A collection of artifacts and images from the history of film will be gathered together in Essential Cinema, the first exhibit to be held at the TIFF Bell Lightbox, the Toronto Film Festival’s new downtown home. “This is truly a representation of what happens at the festival, a back and forth between programmers, the audience and conversations in line,” says Noah Cowan, artistic director of the Lightbox. “The pieces show the history of cinema, writ large. It’s a conversation with the audience on why film matters to us all.” The exhibit, which includes original scripts and storyboards, memorabilia and new art projects from artists such as Atom Egoyan and Guy Maddin, is free to the public and open during the entire film festival, from Sept. 9-19. Read more about Noah Cowan’s favourite exhibit pieces in this National Post piece.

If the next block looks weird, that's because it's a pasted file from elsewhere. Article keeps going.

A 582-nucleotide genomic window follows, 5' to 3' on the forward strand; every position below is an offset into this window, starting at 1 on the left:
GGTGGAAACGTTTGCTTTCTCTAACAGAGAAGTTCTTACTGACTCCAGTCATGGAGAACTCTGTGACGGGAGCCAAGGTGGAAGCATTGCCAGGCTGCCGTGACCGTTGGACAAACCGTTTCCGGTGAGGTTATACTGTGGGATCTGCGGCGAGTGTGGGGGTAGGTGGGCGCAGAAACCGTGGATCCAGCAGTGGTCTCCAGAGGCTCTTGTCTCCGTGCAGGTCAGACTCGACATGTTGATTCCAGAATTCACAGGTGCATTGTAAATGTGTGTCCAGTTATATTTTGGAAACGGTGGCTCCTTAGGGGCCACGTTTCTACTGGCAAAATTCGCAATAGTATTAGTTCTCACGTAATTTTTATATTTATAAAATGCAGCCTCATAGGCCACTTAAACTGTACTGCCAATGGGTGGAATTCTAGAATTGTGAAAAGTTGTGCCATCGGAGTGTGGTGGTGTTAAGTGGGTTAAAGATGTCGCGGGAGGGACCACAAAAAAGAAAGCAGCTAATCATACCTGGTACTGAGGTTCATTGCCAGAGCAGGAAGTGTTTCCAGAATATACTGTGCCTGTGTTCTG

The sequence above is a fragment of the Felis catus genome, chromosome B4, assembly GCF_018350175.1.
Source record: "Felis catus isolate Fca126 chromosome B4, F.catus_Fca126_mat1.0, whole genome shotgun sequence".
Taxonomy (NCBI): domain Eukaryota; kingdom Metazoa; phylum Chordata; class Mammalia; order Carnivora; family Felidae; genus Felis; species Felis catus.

The Essential Cinema exhibition will transform the gallery spaces of TIFF Bell Lightbox into a journey through the Essential 100, TIFF’s list of the most influential films of all time. Bringing together iconic costumes, film stills, posters, music samples and film clips, the exhibition charts these works – all 100 of them – that have played such a key role in defining film culture for more than a century. Highlights include Robert De Niro’s cab license, used while researching his role in Martin Scorsese’s Taxi Driver (1976), original release posters from Vittorio De Sica’s Bicycle Thieves (1948) and Carl Theodor Dreyer’s The Passion of Joan of Arc (1928), and original storyboards from Gone With the Wind (1939) depicting the evacuation of Atlanta. The exhibition will also include a special section, developed in partnership with the Academy of Motion Picture Arts and Sciences, exploring elements of the creative process behind Alfred Hitchcock’s classic thriller Vertigo (1958), from costume design to Saul Bass’ iconic title sequence. Audiences will have at least two opportunities to see each of the films before the end of 2010.